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The People v. Carlos Manuel Rojo-Moreno

June 28, 2011

THE PEOPLE, PLAINTIFF AND RESPONDENT,
v.
CARLOS MANUEL ROJO-MORENO, DEFENDANT AND APPELLANT.



(Super. Ct. Nos. SF097720A, SF100571A, SF105628A)

The opinion of the court was delivered by: Mauro ,j.

P. v. Rojo-Moreno CA3

NOT TO BE PUBLISHED

California Rules of Court, rule 8.1115(a), prohibits courts and parties from citing or relying on opinions not certified for publication or ordered published, except as specified by rule 8.1115(b). This opinion has not been certified for publication or ordered published for purposes of rule 8.1115.

Defendant Carlos Manuel Rojo-Moreno pleaded guilty to possession of methamphetamine for sale and admitted a prior narcotics conviction. He contends on appeal that the trial court deprived him of due process by refusing to consider his performance under a confidential agreement with the People and law enforcement, and by refusing to determine whether mitigation of his sentence was appropriate in accordance with the agreement. Defendant also contends his rights were violated under People v. Arbuckle (1978) 22 Cal.3d 749 (Arbuckle), because he was not sentenced by the same judge who accepted his plea.

We conclude that because the confidential agreement induced defendant to enter his plea, the trial court was required to determine the terms of the confidential agreement and the performance under that agreement. Defendant may have already received the benefit of his bargain. Depending on the circumstances, however, the trial court may have been required to entertain a request for a reduced prison term in accordance with the agreement, or it may have been required to allow defendant to withdraw his plea.

We also conclude that the record is unclear whether defendant made an Arbuckle waiver, but he forfeited this issue on appeal. Nonetheless, the judge who took defendant's plea should conduct the remand proceedings unless that judge is not available due to retirement or other reasons unrelated to internal court administrative practices.

Moreover, we deem defendant to have raised on appeal whether he is entitled to additional presentence conduct credits. We conclude he is entitled to 339 days of presentence conduct credits.

We will vacate the sentence and remand the matter to the trial court for further proceedings.

BACKGROUND

On September 5, 2007, law enforcement officers executed a search warrant at a residence in Stockton. Defendant was in a van parked in the backyard, and the officers found over three grams of methamphetamine, a firearm, and paraphernalia associated with narcotics sales in the van. Defendant was charged with possession of methamphetamine for sale, possession of a firearm by a convicted felon, and possession of ammunition by a convicted felon (case No. SF105628A). With respect to the narcotics count, the information alleged further that defendant (1) was armed with a firearm; (2) had three prior felony convictions; and (3) was convicted previously of possessing methamphetamine within the meaning of Health and Safety Code section 11370.2, subdivision (a) and Penal Code section 1203.07, subdivision (a)(11), which provide respectively for a three-year sentence enhancement and ineligibility for probation.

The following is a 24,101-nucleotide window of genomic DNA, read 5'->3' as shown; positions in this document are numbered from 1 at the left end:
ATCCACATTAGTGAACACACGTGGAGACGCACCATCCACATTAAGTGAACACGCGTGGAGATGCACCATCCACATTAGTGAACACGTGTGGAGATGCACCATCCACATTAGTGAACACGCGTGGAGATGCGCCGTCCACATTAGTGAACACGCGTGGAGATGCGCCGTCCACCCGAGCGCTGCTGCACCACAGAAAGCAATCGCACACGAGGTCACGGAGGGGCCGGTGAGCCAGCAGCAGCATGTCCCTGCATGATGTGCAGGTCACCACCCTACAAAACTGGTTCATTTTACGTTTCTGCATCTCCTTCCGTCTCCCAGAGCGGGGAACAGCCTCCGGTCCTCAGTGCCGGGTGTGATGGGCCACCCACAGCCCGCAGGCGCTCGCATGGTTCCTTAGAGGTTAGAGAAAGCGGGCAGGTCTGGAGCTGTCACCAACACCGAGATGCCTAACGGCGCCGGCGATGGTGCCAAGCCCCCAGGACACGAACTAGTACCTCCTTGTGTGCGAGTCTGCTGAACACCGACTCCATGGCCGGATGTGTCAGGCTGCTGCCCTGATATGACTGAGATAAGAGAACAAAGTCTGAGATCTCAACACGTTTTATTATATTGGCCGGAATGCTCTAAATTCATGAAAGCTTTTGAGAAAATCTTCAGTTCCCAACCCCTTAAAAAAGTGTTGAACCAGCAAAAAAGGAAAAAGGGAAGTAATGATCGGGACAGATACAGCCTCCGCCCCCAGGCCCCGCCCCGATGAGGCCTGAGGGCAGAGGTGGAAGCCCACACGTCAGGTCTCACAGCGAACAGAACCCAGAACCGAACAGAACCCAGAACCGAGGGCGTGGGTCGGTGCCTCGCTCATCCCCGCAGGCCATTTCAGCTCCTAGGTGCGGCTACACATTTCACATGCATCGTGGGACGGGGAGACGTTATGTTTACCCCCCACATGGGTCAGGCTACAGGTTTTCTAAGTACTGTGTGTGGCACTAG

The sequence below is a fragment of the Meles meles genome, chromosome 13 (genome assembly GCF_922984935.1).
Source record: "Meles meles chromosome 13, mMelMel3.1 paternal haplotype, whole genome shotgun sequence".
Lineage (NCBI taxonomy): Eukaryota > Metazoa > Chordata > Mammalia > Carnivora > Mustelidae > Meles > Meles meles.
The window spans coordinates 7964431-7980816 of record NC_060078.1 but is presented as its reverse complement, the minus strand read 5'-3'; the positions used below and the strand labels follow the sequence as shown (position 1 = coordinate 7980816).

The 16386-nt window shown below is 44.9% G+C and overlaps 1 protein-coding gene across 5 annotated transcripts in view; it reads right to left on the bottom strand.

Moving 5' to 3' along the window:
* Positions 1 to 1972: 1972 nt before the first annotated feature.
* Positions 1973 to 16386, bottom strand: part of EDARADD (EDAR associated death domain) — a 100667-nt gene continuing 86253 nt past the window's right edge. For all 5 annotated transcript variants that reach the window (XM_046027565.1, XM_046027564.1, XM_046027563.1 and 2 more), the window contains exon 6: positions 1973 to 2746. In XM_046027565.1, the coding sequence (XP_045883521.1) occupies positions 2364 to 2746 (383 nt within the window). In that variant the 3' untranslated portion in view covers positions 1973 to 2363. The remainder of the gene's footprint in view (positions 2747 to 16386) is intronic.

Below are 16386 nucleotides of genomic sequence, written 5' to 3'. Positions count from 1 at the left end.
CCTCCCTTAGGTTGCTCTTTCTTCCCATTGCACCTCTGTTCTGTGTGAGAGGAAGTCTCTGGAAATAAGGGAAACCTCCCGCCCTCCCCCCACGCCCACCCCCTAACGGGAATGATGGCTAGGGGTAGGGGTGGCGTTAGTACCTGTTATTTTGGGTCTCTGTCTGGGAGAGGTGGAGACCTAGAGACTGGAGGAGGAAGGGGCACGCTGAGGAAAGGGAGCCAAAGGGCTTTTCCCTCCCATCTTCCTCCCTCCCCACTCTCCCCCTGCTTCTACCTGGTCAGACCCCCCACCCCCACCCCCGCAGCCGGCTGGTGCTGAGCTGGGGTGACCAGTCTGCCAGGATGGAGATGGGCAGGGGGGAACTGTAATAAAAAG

At the time the charges were filed, defendant was on probation for possession of methamphetamine (case No. SF097720A) and possession of methamphetamine for sale (case No. SF100571A) pursuant to negotiated guilty plea agreements. In light of defendant's new misconduct, the court revoked probation and issued orders to show cause why sentence should not be imposed.

On April 21, 2008, defendant entered into a cooperation/plea agreement with law enforcement and the prosecutor with respect to the new charges. Defendant agreed to perform certain confidential services for law enforcement and if he performed as promised, then the prosecutor would recommend that defendant be sentenced to eight months for a violation of Health and Safety Code section 11378, possession of methamphetamine for sale. To facilitate the agreement, defendant would plead guilty to the possession charge and admit a prior conviction. At the time of the plea, the prosecutor would recommend that defendant be released on his own recognizance pending a sentencing hearing. If defendant did not fulfill the terms of the agreement, then the guilty plea would stand and defendant would receive a sentence of six years in prison. If defendant partially performed, the agreement said the prosecutor could "give" him "'partial credit,'" which meant a reduction in defendant's sentence.

The confidential agreement provides that defendant had 90 days to perform the specified services for law enforcement, but the district attorney had discretion to extend the duration of the agreement. If defendant disobeyed any law or carried a weapon during the course of the agreement, the agreement was "null and void." The parties agreed "that a violation of law shall not require ...


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